Benefits of Pranayama:

Proper respiration is a critical part of an individual’s life. Pranayama allows an individual to breathe fully and deeply, which helps in improving lung capacity, oxygen saturation as well as optimal functional ability.

  • Pranayama increases an individual’s ability to concentrate by relieving stress as well as promoting relaxation, harmony and peace of mind.
  • Many believe that Pranayama prevents initiation or progression of any pathological or disease conditions.
  • Pranayama also improves one’s self-control.
  • Pranayama helps to remove body waste products/toxins.
  • Pranayama improves the rate of metabolism of the body and has been show to help digestion.

In our daily life, we use many relaxation techniques to relieve stress. Pranayama is a deep breathing yoga technique; which is easy to understand, less time consuming and also supported by various peer reviewed studies and articles.

Things to keep in mind while performing Pranayama:

  • Do not hold the breath during this exercise.
  • Pranayama techniques are best done on an empty stomach (Morning hours or one or two hours after a meal).
  • Move at your own pace and modify the poses as needed in order to maintain alignment and easy breathing in every pose.
  • If you feel any discomfort, dizziness or pain during your practice, either modify the pose so that you are comfortable or take a few moments to rest.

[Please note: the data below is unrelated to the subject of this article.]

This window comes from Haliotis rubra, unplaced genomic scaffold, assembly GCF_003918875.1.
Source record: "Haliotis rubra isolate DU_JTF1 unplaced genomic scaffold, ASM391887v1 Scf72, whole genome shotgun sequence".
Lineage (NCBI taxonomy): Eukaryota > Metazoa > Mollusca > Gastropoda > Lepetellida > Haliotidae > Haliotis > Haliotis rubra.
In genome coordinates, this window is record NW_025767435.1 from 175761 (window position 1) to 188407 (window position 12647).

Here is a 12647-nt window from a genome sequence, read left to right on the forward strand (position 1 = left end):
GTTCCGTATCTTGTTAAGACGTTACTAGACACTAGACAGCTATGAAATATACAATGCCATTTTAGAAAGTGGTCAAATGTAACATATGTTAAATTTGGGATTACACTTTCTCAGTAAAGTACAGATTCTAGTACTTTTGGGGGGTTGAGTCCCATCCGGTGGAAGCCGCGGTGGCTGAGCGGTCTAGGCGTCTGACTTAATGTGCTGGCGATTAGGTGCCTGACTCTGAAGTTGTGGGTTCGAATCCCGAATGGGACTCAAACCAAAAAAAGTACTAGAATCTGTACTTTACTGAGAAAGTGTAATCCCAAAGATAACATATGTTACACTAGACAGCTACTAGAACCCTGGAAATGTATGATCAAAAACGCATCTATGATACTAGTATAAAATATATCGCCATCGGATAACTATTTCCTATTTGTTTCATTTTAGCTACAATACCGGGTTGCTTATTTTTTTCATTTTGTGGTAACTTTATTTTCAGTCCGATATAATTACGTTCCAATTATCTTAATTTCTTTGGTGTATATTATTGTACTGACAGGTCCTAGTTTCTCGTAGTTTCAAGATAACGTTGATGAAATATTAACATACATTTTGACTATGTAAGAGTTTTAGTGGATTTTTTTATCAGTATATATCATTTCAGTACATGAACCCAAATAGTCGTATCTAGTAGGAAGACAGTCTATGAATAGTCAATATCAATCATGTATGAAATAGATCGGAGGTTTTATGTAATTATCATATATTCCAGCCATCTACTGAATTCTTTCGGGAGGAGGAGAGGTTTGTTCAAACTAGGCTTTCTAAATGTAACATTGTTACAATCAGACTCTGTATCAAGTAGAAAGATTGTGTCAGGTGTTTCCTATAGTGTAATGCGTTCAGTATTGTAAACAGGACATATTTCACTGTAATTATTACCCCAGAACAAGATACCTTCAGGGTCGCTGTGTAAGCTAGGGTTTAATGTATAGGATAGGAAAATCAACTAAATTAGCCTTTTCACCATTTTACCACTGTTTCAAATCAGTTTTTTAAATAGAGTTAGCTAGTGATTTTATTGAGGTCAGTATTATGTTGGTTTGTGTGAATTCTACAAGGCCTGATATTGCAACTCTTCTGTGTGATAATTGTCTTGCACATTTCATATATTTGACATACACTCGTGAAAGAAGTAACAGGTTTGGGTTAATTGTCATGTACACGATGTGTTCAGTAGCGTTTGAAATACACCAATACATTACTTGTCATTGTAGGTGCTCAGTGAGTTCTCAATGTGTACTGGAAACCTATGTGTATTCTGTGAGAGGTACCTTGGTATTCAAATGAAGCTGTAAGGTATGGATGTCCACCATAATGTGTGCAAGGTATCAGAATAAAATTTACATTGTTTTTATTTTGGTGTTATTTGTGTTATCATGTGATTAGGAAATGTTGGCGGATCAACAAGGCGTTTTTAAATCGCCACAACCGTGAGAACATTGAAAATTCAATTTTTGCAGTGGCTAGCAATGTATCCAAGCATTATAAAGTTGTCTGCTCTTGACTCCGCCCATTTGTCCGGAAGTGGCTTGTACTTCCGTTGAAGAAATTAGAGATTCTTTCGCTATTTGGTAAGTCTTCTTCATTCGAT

• It is very important that you listen to your body and practice Pranayama techniques in the manner that is the safest and most comfortable for you.

At the Compass Rehabilitation Center, we have trained experts ready to discuss the benefits of Pranayama for you.

Is Biofeedback for You?


March 8, 2011

by John A. Jerome, PhD

Biofeedback is a well-researched pain self-management technique in which you learn to control bodily functions, such as breathing rate and muscle tension, using your mind.  With biofeedback, you’re connected to sensors that help you measure and receive information (feedback) about your body (bio).  The biofeedback sensors teach you how to recognize subtle changes in your body’s tension, so that you learn to control muscle tension and respiratory rate to achieve the results you want, such as reducing pain and stress.

In essence, biofeedback gives you the power to use your thoughts to control your body, often to help with a health condition and to relax yourself and the tension pain causes.

Biofeedback appeals to patients for a variety of reasons: it is non-invasive, it is a treatment alternative for those who are tired of taking muscle relaxers and sleep medications or who find themselves needing to take too much pain medicine. It helps people take charge of their health.

You don’t need special preparation for biofeedback.  However, you should discuss biofeedback first with your doctor to make sure it is a good option for you. Biofeedback is administered by a licensed psychologist or physical therapist as part of their overall pain management care program for you.  It can be included, for insurance purposes, as part of your physical therapy or pain psychology care.